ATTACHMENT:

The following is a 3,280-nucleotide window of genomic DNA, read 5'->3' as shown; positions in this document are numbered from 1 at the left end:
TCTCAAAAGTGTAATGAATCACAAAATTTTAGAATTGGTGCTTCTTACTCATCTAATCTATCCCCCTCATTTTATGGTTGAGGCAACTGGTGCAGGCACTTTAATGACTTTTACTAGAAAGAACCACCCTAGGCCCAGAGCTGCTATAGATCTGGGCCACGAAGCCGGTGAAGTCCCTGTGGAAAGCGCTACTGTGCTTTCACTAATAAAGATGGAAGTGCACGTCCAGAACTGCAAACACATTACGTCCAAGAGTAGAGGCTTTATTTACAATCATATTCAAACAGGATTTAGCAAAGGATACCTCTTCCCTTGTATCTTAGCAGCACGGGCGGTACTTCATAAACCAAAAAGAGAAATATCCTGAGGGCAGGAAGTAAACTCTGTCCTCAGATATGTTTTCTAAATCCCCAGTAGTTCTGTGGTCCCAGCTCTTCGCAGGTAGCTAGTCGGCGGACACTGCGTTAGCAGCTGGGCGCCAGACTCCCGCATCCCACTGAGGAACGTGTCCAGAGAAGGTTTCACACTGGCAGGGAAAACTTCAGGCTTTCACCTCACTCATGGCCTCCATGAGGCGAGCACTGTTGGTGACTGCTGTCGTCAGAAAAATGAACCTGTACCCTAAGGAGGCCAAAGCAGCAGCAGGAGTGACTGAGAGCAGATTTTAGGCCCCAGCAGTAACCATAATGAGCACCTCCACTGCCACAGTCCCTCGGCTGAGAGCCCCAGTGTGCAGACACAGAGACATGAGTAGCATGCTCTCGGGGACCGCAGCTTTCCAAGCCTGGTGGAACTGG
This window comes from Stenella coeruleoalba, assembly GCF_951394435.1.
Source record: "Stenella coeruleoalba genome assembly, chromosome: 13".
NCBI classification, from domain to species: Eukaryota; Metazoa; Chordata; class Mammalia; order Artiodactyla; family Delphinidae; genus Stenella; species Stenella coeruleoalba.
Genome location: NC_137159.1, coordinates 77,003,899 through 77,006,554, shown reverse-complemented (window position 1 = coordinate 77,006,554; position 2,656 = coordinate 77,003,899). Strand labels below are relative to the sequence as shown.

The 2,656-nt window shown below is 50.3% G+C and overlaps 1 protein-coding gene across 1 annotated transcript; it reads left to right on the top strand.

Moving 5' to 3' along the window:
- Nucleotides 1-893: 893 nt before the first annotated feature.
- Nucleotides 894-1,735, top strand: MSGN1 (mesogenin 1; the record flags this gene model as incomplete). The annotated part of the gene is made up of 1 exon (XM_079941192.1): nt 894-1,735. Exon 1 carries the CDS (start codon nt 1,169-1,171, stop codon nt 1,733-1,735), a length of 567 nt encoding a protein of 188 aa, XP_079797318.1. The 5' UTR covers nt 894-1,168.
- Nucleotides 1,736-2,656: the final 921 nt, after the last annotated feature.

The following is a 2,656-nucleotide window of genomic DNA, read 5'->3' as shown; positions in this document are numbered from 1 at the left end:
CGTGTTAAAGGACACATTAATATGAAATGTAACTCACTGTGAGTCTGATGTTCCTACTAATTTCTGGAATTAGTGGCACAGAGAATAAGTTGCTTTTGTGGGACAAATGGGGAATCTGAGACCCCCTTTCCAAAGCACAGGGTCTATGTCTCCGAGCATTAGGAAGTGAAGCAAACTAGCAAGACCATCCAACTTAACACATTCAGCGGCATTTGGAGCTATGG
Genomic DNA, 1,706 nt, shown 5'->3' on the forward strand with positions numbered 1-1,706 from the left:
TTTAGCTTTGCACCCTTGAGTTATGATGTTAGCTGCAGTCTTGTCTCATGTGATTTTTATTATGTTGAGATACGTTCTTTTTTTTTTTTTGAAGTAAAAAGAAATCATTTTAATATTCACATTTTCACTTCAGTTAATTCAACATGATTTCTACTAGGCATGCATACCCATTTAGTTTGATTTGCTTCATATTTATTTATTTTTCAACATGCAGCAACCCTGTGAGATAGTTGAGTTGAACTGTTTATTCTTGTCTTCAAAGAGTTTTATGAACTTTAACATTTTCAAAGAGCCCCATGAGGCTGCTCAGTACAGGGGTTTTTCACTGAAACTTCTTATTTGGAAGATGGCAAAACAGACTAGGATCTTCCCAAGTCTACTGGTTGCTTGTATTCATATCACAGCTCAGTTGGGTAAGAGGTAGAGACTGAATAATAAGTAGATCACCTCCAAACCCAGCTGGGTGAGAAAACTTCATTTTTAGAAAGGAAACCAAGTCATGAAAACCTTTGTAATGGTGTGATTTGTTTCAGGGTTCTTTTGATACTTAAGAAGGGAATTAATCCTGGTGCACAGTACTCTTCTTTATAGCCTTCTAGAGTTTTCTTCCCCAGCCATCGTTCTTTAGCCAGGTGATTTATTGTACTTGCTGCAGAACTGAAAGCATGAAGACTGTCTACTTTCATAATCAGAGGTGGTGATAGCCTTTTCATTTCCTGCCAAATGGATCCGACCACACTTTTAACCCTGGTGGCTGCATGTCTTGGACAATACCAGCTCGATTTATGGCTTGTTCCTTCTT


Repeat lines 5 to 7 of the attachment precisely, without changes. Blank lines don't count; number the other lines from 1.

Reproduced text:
NCBI classification, from domain to species: Eukaryota; Metazoa; Chordata; class Mammalia; order Artiodactyla; family Delphinidae; genus Stenella; species Stenella coeruleoalba.
Genome location: NC_137159.1, coordinates 77,003,899 through 77,006,554, shown reverse-complemented (window position 1 = coordinate 77,006,554; position 2,656 = coordinate 77,003,899). Strand labels below are relative to the sequence as shown.

The 2,656-nt window shown below is 50.3% G+C and overlaps 1 protein-coding gene across 1 annotated transcript; it reads left to right on the top strand.